The Oban Times, February 9 1935
Pipe Tune by H. R. H. The Prince Of Wales
2 February, 1935
Sir,–it is with intense pleasure and pride we learn of His Royal Highness The Prince of Wales composing this slow march for the Highland Bagpipe. I know I can speak for every piper and lover of pipe music at home and abroad and say nothing could have given us more encouragement and help in the study of our national music than this gracious act by our well loved Prince. It clearly shows how highly The Prince values our national instrument and the grand old music of the hillsides and the pleasure he derives in its study. “Mallorca,” which I recently heard played by an expert, is a real pipe tune, with a haunting melody all its own; a tune which will be an asset to every pipers repertoire, apart from the worldwide interest attached is Royal composer. We shall, indeed, be proud men to render this pipe tune when opportunity offers–I am, etc., John MacGregor Murray, Piper to Clan Gregor Society.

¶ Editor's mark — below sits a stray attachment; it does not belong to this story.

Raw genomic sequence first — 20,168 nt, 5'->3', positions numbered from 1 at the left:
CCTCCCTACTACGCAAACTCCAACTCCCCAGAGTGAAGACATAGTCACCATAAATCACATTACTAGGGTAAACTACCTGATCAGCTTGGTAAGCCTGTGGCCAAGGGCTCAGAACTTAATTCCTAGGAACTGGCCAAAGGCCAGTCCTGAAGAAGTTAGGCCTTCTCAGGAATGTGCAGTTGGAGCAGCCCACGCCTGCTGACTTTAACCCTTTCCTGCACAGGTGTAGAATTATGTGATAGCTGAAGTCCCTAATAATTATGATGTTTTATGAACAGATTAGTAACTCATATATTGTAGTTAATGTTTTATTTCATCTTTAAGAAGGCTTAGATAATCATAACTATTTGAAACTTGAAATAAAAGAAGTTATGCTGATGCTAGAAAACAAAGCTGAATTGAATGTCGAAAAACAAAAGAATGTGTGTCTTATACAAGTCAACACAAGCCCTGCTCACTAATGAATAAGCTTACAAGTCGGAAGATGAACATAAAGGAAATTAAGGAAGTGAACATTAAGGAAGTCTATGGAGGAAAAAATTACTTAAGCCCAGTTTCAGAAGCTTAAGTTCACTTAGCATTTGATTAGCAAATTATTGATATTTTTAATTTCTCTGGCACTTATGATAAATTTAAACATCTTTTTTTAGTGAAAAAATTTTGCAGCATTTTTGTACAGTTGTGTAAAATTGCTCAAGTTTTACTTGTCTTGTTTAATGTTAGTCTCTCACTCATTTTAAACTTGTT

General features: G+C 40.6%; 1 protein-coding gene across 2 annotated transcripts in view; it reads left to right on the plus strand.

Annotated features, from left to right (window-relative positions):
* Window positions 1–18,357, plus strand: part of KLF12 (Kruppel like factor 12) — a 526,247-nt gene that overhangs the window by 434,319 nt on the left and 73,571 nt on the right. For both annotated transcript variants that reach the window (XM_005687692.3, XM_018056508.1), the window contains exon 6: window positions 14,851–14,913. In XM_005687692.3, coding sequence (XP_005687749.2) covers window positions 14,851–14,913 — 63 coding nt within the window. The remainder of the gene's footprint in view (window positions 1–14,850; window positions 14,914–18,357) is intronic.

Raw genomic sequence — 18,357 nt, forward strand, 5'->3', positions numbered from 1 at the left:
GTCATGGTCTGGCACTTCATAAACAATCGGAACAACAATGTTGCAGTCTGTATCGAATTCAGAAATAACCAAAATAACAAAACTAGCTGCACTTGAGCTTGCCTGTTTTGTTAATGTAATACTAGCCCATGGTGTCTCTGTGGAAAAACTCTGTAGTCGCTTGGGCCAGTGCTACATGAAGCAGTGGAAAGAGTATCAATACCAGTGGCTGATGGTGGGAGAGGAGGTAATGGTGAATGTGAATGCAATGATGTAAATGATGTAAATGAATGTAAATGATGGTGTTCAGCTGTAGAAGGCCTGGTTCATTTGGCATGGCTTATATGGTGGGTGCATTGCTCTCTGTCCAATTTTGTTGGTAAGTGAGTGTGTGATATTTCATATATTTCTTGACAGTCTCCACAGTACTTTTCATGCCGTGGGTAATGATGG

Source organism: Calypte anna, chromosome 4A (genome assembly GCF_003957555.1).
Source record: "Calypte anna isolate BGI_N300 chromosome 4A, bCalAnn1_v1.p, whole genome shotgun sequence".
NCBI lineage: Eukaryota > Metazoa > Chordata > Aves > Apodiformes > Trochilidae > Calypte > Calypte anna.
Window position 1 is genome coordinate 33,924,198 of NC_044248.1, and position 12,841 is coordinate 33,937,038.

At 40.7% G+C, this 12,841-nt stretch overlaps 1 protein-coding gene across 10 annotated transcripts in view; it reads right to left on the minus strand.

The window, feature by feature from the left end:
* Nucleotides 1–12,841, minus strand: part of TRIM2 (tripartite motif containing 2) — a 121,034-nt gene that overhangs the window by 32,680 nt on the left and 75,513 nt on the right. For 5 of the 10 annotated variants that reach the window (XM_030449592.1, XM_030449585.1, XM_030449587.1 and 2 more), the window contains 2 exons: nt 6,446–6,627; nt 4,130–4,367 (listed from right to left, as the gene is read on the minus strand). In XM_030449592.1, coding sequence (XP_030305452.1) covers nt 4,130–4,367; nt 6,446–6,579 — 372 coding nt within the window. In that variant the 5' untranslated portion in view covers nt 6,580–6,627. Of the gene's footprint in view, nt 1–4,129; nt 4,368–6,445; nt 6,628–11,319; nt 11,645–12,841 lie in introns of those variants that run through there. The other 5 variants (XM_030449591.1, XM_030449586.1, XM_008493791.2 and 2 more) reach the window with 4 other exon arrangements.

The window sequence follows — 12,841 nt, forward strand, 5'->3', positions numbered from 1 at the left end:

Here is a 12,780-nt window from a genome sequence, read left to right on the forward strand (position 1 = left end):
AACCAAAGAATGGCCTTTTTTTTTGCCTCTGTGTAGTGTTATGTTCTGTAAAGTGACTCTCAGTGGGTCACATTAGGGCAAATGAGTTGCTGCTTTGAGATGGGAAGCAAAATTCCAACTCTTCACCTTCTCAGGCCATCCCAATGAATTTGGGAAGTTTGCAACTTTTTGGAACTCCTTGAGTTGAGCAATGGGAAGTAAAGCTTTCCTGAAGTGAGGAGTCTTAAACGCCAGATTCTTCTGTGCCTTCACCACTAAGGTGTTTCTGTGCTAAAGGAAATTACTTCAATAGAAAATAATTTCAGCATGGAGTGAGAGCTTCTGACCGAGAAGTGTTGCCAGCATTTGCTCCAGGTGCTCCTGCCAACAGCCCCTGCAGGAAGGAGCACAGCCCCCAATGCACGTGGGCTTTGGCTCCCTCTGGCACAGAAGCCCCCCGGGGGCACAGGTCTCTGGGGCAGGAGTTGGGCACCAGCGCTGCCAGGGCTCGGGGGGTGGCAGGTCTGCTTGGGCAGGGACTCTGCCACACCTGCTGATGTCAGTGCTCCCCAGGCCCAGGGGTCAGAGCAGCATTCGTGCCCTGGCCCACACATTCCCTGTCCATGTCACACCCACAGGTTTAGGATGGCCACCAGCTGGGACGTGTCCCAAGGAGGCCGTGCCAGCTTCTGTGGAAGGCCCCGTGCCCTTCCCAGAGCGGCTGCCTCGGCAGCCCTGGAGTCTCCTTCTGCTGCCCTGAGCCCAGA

Upper Duntulm, by Uig, Isle of Skye, 2 February, 1935
Sir,–In your interesting article in to-day’ s issue of the Oban Times on the Prince of Wales there are one or two slight inaccuracies. The Prince of Wales was never at Eton. He was at Dartmouth, in preparation for a naval career, before going up to Oxford. It was at Oxford that he began to learn the pipes. It came about in this way.
We had had at the University a piping class instructed by Pipe-Major William Ross, but the class had been discontinued a term or two before the Prince of Wales came up. Almost immediately he came up to Oxford he expressed a desire to learn the pipes, and I remember that the late Alasdair Graham-Menzies of Hallyburton (he afterwards joined the Scots Guards and was killed early in the War) and I arranged to get the class going again, and succeeded in obtaining the services of Pipe-Major William Ross.
The Prince never played the music for the reels at the college dances–his taste was for marches or slow marches rather than reels–but he was a good reel dancer, and was one of the keenest dancers at the Caledonian Society of Oxford’s dinners.
He was anxious to master the “Invercauld March,” and I recall more than one afternoon when, with Pipe-Major Ross as his instructor, he went over this marched indefatigably, time after time. His keeness did much to help our university class of pipers, and did much to popularise the dinners of the Caledonian Society of Oxford. I am, etc.,